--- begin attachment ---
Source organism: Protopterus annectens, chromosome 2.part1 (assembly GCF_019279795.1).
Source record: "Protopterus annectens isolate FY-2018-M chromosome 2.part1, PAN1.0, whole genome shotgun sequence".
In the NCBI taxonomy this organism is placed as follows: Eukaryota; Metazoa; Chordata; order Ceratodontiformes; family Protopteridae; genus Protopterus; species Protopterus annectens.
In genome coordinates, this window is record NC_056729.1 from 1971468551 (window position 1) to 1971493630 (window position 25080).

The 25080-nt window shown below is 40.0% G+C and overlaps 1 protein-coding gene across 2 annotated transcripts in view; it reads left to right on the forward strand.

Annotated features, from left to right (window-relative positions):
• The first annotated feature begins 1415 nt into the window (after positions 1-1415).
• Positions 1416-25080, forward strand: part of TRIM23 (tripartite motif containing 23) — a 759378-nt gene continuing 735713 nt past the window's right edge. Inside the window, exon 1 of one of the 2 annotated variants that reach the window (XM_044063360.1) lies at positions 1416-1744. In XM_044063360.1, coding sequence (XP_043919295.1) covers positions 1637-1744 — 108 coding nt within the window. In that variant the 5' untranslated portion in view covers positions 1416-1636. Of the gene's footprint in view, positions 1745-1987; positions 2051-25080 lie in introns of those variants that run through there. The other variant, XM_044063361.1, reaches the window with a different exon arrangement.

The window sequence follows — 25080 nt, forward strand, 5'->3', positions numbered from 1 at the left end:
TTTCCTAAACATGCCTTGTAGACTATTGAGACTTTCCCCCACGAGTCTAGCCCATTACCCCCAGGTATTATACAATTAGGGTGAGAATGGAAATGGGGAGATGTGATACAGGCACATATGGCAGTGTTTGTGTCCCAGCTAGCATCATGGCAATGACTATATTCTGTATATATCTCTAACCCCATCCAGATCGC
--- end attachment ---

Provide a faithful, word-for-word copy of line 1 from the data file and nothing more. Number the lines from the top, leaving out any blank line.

Source organism: Protopterus annectens, chromosome 2.part1 (assembly GCF_019279795.1).